(4:9-10) “(Now this expression, ‘He ascended,’ what does it mean except that He also had descended into the lower parts of the earth? 10 He who descended is Himself also He who ascended far above all the heavens, so that He might fill all things.)”

(Eph. 4:9-10) What does it mean that Christ “descended into the lower parts of the earth”?

Paul explains that Jesus ascended in order to give out gifts to the Church. What are these gifts? In this context, his gifts are people: apostles, prophets, evangelists, pastors, and teachers.

(4:11) “And He gave some as apostles, and some as prophets, and some as evangelists, and some as pastors and teachers.”

Rather than viewing these gifts as being given for us, Paul states that God gave these gifts for the church. God gave the church apostles, prophets, evangelists, pastors, and teachers. God has gifted the Body of Christ differently, and we shouldn’t be jealous of one another’s gifts. After all, when we see the beauty and splendor of the Sun, we don’t writhe in bitterness and jealousy. We simply appreciate its beauty and warmth. Similarly, when others have greater gifts than us, we need to learn to give thanks for them, rather than competing with them. We need to get to the point where we can say, “Thank you, God, for giving us that person and her gifts! Where would we be without her? I’m so grateful that you’ve given her to us to fill such an important role.”

“Apostles” (apostolos) are listed as “first in time and first in importance.”[105] Without people with the gift of apostleship, we wouldn’t have churches.

“Prophets” (prophētēs) could be fore-tellers of the future (Acts 11:28; 21:9, 11), or forth-tellers of the truth in the present (1 Cor. 14:24-25).

“Evangelists.” Philip was so gifted in evangelism that he is simply called “Philip the evangelist” (Acts 21:8). Evangelism is part of fulfilling our ministry (2 Tim. 4:5).

“Pastors and teachers.” These two roles are “grouped together in such a way as to suggest that the two roles are regarded as complementary and often coordinated in the same person.”[106] That is, the same article links both “pastors and teachers.”[107] Elsewhere, Paul tells us that all elders or “pastors” should be “skilled teachers” (1 Tim. 3:2; Titus 1:9). In addition, there is a gift of teaching that God gives to some people (Acts 13:1; Rom. 12:7; 1 Cor. 12:28).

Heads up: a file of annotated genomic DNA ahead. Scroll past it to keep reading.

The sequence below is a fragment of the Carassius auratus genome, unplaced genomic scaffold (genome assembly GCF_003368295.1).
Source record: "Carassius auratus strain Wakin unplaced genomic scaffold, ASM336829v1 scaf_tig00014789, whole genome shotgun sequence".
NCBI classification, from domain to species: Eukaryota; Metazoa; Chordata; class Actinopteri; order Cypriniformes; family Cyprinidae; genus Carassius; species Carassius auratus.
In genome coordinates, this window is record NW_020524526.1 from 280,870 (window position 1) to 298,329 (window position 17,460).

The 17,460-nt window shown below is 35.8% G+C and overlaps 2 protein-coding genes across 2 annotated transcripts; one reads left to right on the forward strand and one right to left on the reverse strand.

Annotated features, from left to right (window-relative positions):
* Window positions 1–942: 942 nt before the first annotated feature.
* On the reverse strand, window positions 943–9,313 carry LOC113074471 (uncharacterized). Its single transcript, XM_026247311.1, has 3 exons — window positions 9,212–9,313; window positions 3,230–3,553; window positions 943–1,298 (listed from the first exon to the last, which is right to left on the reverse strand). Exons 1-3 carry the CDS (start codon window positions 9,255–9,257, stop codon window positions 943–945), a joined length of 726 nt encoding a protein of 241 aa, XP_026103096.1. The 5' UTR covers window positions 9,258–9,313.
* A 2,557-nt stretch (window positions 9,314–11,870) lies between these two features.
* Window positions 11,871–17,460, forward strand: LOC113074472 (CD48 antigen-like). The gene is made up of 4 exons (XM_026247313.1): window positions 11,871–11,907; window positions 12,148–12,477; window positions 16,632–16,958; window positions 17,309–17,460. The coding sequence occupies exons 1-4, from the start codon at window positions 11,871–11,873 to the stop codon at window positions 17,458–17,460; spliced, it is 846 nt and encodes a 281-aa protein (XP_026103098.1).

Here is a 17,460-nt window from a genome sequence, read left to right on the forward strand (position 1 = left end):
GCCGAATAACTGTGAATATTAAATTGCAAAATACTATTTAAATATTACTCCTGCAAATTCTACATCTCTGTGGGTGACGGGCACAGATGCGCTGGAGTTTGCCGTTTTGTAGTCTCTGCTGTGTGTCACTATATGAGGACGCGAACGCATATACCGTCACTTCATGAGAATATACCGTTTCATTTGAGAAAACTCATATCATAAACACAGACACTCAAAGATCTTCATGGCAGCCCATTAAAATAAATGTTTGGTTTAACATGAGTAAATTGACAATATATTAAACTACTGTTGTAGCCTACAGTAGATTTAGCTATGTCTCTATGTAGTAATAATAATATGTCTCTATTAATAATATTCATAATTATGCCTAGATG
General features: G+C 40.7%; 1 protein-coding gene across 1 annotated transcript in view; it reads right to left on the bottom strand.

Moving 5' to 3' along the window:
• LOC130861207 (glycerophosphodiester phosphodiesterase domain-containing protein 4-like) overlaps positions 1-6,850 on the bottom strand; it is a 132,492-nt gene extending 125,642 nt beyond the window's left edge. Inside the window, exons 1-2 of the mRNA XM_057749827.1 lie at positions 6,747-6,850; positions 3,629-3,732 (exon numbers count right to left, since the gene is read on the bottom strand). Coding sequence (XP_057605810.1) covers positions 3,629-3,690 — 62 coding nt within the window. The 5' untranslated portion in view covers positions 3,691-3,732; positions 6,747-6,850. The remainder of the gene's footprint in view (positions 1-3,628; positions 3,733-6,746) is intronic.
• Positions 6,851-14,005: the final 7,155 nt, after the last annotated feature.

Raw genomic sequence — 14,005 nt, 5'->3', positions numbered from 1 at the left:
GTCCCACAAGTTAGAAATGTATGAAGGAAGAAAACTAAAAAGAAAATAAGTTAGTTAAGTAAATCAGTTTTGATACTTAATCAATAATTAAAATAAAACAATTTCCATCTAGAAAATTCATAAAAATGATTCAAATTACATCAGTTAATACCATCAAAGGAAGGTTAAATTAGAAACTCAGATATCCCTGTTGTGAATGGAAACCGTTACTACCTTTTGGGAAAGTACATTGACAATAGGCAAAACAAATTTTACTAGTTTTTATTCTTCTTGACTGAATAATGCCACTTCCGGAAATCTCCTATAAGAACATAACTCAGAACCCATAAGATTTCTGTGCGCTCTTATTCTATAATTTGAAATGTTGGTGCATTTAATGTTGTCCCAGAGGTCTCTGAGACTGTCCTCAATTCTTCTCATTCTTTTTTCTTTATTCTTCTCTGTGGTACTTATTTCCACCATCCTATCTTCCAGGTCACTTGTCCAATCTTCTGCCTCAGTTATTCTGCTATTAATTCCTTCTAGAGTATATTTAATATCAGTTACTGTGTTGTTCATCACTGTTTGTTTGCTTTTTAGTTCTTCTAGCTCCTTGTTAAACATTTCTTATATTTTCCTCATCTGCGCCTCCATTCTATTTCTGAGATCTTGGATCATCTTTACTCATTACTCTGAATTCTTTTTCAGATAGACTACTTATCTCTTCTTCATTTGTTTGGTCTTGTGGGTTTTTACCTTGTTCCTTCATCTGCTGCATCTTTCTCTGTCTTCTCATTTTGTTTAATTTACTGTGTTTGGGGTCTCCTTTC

For a more robust explanation, see our earlier article on the “Spiritual Gifts.”

(4:12) “For the equipping of the saints for the work of service, to the building up of the body of Christ.”

It is unbiblical to think that the pastor (or staff) should be doing all of the ministry in the church. The role of Christian leaders is to “equip the saints” to do the ministry. The word for “equip” (katartismon) is similar to the training pursued by artists or tradesmen—almost like taking on an “apprenticeship” from a journeyman. The Gospels use this term to refer to mending fishing nets (Mt. 4:21; Mk. 1:19). God is the ultimate equipper (Heb. 13:21; 1 Pet. 5:10), and he does this through Scripture (2 Tim. 3:17). The goal of equipping is to build up the Body of Christ. Stott writes, “Here is incontrovertible evidence that the New Testament envisages ministry not as the prerogative of a clerical élite but as the privileged calling of all the people of God. Thank God that in our generation this biblical vision of an ‘every-member ministry’ is taking a firm hold in the church.”[108]

Chuck Smith states that this was a key passage in the building of his ministry. We should build up the believers at our fellowship—even if there are only two people there. He says, “The numbers in the church are less important than the quality of the Word being taught.” (see Chuck Smith, “Requirements of a Servant”—sermon)

(4:13) “Until we all attain to the unity of the faith, and of the knowledge of the Son of God, to a mature man, to the measure of the stature which belongs to the fullness of Christ.”

We already have unity with other believers (v.3), but we do not necessarily have the “unity of the faith.” This is a vision for the church to pursue. It doesn’t matter if my spiritual gifts and ministry are doing well if the rest of the Body of Christ is crumbling. We “all” need to strive together. Instead of thinking about me, I need to think about we.

(4:14) “As a result, we are no longer to be children, tossed here and there by waves and carried about by every wind of doctrine, by the trickery of men, by craftiness in deceitful scheming.”